Internet Taxation Schemes Threaten Consumers' Privacy

By Smith, Frances B. | Consumers' Research Magazine, October 1999 | Go to article overview

Internet Taxation Schemes Threaten Consumers' Privacy


Smith, Frances B., Consumers' Research Magazine


Increasingly, consumers with access to the Internet are finding that on-line shopping offers numerous benefits. While not yet a "mainstream" source of purchasing, Internet shopping continues on a strong growth curve.

According to Forrester Research, on-line business trade will soar to $1.3 trillion by 2003. It is clear that an increasing number of consumers value the Internet for ease and convenience of shopping and the wide selections available, ranging from the mundane to the highly specialized. No matter what one's shopping interests--1940s toasters to high performance computers--Internet vendors are there.

The growth and development of the Internet and its commercial activities are a remarkable story of vibrant entrepreneurship, where protocols, standards, and conventions have been developed and modified at a swift pace. The very uniqueness and complexity of the Internet cause great support on the one hand and great fear on the other--especially fear of losing tax revenues.

Two years ago Congress passed a three-year moratorium on Internet taxation and created an Advisory Commission on Electronic Commerce to come up with recommendations on handling local, state, and federal tax issues associated with electronic commerce. The Commission, chaired by Virginia Governor James Gilmore, includes state and local office holders and tax authorities, telecommunications, computer, and other firms, as well as a taxpayer group.

The questions at issue for the Commission are whether e-commerce should be taxed; and, if so, how. Many state, county, and local jurisdictions, fearful that the growth of the electronic marketplace will decrease their tax revenues from traditional retail sales, are presenting the specter of decreasing services for their citizens because of budget shortfalls. Thus, many in that sector support new tax schemes for the Internet.

One of the principal arguments raised by tax proponents is that retail stores have to charge sales taxes to their customers when they make purchases at retail locations. Mail order firms, however, don't charge sales tax, unless the company has a "nexus" or a physical presence in a state. If a customer in Florida buys something from a catalog store in Maine, then the consumer generally doesn't have to pay taxes on the purchase.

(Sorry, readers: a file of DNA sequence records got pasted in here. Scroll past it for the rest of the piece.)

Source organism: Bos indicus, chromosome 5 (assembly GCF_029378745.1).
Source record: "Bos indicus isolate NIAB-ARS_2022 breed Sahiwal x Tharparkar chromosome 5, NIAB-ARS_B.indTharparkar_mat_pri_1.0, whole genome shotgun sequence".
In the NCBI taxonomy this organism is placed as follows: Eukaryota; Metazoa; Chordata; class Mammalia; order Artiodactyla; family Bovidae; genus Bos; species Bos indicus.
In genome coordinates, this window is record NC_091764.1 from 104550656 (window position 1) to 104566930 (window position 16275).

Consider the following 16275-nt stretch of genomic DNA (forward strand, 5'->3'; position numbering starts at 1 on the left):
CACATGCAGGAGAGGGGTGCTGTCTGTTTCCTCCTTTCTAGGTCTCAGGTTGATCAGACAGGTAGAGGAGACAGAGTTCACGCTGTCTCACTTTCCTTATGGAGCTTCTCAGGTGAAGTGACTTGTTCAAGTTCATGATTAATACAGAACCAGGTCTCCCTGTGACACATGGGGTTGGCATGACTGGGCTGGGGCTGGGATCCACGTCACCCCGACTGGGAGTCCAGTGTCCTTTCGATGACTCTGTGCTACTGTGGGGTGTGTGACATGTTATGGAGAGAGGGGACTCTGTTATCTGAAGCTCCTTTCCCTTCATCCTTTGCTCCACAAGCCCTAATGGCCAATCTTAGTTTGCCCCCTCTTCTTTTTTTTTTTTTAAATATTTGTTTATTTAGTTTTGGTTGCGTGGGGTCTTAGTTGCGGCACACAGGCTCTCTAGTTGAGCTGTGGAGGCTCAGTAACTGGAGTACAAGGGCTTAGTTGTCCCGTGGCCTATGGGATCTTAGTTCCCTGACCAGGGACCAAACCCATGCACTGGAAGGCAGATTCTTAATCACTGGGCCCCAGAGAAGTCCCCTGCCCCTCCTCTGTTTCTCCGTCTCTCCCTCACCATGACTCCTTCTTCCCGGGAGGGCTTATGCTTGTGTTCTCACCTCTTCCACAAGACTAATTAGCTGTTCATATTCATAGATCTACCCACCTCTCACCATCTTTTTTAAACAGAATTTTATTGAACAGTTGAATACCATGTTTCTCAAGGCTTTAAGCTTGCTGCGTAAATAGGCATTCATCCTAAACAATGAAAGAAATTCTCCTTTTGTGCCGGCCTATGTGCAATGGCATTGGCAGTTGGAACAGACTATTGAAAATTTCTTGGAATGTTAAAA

Part of the rationale for that approach is that states shouldn't be allowed to tax other states' residents; to do otherwise would result in taxation without representation.

However, that concept would be turned on its head by some proposals to tax Internet purchases. Since much of e-commerce takes place between remote locations, with buyer and seller located in different states, some have said that e-commerce taxation should follow the model of catalog sales.

Another proposal offered to the Commission urges that consumer purchases over the Internet should be taxed by the jurisdiction where the consumer resides. However, this approach assumes that the seller would have the purchase delivered to the buyer and thus would have data on the consumer's residence; but this isn't necessarily so on the Internet. Many on-line purchases are digital, such as downloads of software or music. Different schemes for purchases of tangible items vs. digital products are also an issue in the taxation discussions. Those issues cannot easily be decided by numerous competing interests involved in the debates.

If Internet purchases are taxed based on where the customers reside, businesses both large and small that market and sell on the Internet are concerned about such issues as the enormous complexity of different tax laws under 30,000 or so sometimes overlapping jurisdictions. Small Internet businesses and "Mom & Pop" sales sites would be particularly affected by schemes of taxation that would require them to track transactions, ascertain the appropriate jurisdiction for each transaction, sift through thousands of pages of mind-boggling tax codes, and make innumerable tax filings with the various authorities. …

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